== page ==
New law clamps down on non-banking financial institutions

Non-banking institutions will have to adjust to tougher regulations governing their business practices following an amendment to the Civil Code that was drafted by Smer MPs and approved by parliament on April 1. The legislation is aimed at protecting consumers against the usurious practices of some of the non-banking institutions. The proposal stipulates that it will be necessary to define usury and other illicit practices. If such practices are found with respect to a signed contract it can be cancelled. The amendment is also set to protect people from losing money due to sequenced or rollover loans. The amendment also aims to introduce a standard-size font for consumer-loans contracts, while also setting a limit on interest rates on cashless loans at a maximum of twice the average interest rate used by banks. Moreover, the legislation should prevent distraintments of real estate in the case of financial claims of up to €2,000. “We want to prevent distrainers from selling somebody's house or flat for a debt of some €1,000,” the TASR newswire was told by Smer MP Anton Martvoň who was involved in drafting the amendment. According to the approved document, bailiffs won’t be able to carry out a distraint order by selling real estate at which the debtor has his or her permanent or temporary residence. They will be allowed to do so only if the debtor faces a number of unpaid debts that exceed €2,000.

Non-banking institutions will have to adjust to tougher regulations governing their business practices following an amendment to the Civil Code that was drafted by Smer MPs and approved by parliament on April 1.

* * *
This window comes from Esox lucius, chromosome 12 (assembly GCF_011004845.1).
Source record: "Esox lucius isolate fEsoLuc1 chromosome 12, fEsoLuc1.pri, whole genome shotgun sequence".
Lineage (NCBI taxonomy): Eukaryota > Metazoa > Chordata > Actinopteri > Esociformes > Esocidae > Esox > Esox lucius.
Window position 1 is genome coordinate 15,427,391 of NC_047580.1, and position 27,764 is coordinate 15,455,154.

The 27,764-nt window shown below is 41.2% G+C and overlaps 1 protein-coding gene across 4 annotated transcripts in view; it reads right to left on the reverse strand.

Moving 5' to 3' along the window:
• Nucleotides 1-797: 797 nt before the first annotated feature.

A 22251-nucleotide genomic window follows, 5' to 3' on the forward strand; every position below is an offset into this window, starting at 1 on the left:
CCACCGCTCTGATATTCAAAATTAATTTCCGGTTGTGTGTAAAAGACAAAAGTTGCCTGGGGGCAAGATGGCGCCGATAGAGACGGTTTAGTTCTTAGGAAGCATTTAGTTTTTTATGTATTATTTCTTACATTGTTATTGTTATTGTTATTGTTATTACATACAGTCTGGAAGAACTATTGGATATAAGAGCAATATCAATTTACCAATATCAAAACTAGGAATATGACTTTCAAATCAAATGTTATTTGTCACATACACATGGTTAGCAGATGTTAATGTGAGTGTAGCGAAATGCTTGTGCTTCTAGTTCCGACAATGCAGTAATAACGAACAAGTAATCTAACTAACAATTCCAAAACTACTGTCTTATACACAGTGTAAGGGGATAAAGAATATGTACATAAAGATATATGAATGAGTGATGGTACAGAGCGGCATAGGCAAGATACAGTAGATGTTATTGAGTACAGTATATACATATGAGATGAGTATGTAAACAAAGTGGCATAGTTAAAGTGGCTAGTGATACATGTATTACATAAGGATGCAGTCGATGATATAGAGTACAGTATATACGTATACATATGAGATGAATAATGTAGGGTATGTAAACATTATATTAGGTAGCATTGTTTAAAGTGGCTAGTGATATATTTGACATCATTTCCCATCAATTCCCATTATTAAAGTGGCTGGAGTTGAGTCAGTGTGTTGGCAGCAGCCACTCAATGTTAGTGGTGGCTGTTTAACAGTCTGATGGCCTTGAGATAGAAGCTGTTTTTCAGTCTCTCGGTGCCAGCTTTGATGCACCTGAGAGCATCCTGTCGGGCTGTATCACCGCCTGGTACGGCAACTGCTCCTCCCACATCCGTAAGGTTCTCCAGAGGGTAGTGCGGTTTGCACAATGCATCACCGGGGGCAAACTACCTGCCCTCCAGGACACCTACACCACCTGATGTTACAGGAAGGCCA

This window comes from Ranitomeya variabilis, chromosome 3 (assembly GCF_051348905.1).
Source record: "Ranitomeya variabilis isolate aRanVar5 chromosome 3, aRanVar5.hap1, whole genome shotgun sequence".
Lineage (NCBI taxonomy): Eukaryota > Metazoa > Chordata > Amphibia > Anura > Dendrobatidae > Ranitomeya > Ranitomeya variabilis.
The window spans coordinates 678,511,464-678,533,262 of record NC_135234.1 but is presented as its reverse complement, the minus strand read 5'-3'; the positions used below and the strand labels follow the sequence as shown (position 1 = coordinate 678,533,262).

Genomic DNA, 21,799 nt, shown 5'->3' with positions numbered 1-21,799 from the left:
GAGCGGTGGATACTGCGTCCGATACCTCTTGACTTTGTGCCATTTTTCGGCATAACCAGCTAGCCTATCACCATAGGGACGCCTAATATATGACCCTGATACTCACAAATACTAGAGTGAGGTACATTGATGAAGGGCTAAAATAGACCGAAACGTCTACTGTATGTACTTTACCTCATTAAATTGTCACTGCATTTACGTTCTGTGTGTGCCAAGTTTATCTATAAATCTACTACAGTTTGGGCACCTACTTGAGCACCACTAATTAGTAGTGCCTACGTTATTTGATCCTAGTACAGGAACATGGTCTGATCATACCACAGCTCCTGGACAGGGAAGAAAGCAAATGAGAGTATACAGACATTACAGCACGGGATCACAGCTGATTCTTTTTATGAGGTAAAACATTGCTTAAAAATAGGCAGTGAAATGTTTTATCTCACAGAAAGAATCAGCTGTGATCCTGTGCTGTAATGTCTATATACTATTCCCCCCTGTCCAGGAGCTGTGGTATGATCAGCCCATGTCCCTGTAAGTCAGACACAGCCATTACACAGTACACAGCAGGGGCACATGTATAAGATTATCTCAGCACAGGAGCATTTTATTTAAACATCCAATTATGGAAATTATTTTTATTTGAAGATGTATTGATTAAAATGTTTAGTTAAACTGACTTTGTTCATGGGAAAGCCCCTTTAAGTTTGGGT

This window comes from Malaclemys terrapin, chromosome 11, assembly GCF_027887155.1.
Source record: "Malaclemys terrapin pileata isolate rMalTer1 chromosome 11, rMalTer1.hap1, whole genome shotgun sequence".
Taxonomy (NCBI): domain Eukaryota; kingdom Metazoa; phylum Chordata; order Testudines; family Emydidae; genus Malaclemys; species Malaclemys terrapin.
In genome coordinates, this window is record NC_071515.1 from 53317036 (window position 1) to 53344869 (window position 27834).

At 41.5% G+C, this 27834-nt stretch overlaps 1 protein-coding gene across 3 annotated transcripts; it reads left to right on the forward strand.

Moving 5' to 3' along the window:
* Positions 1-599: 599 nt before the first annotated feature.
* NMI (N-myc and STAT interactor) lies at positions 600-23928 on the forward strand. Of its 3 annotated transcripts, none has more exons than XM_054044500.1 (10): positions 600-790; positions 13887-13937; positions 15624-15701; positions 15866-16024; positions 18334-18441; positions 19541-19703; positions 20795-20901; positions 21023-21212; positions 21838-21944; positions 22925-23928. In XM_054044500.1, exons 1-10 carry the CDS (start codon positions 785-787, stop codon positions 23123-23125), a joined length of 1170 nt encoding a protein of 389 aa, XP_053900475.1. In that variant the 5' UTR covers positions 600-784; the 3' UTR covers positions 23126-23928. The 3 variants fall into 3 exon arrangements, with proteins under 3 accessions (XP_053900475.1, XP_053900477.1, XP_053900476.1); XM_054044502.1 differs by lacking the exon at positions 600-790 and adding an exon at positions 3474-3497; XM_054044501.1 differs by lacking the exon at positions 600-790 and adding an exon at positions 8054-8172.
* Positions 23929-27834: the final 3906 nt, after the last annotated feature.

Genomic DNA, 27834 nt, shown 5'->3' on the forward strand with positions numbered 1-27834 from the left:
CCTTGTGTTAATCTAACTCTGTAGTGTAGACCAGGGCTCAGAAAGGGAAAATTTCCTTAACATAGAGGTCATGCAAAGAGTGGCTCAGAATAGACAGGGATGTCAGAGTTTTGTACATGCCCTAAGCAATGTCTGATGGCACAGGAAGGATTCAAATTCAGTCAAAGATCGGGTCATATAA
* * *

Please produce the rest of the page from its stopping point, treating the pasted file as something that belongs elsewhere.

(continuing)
The legislation is aimed at protecting consumers against the usurious practices of some of the non-banking institutions. The proposal stipulates that it will be necessary to define usury and other illicit practices. If such practices are found with respect to a signed contract it can be cancelled. The amendment is also set to protect people from losing money due to sequenced or rollover loans.

The amendment also aims to introduce a standard-size font for consumer-loans contracts, while also setting a limit on interest rates on cashless loans at a maximum of twice the average interest rate used by banks.

Moreover, the legislation should prevent distraintments of real estate in the case of financial claims of up to €2,000. “We want to prevent distrainers from selling somebody's house or flat for a debt of some €1,000,” the TASR newswire was told by Smer MP Anton Martvoň who was involved in drafting the amendment. According to the approved document, bailiffs won’t be able to carry out a distraint order by selling real estate at which the debtor has his or her permanent or temporary residence. They will be allowed to do so only if the debtor faces a number of unpaid debts that exceed €2,000.

The changes concerning distraint orders will come in effect as of June.

Non-banking institutions reacted negatively to this news, with their association claiming that the bill will harm consumers instead of protecting them.

“This amendment may have the very opposite effect than intended by MPs ... as ordinary people will turn to companies in the grey and black zones of the economy instead, where no laws are observed,” Ivan Kahanec, executive secretary of the Association of Consumer Loan Providers (APSU), told TASR.

On the other hand, Maroš Ovčiarik of the website Finančná Hitparáda believes that the market involving non-banking products does indeed need tougher regulation. “Of course, the regulation needs to be carried out in a sensitive manner, so that it doesn’t restrict the accessibility of loans for people who were denied loans by banks, but the risk that they fail to pay the loan isn’t so high,” he said.

(Source: TASR)
Compiled by Zuzana Vilikovská from press reports
The Slovak Spectator cannot vouch for the accuracy of the information presented in its Flash News postings.

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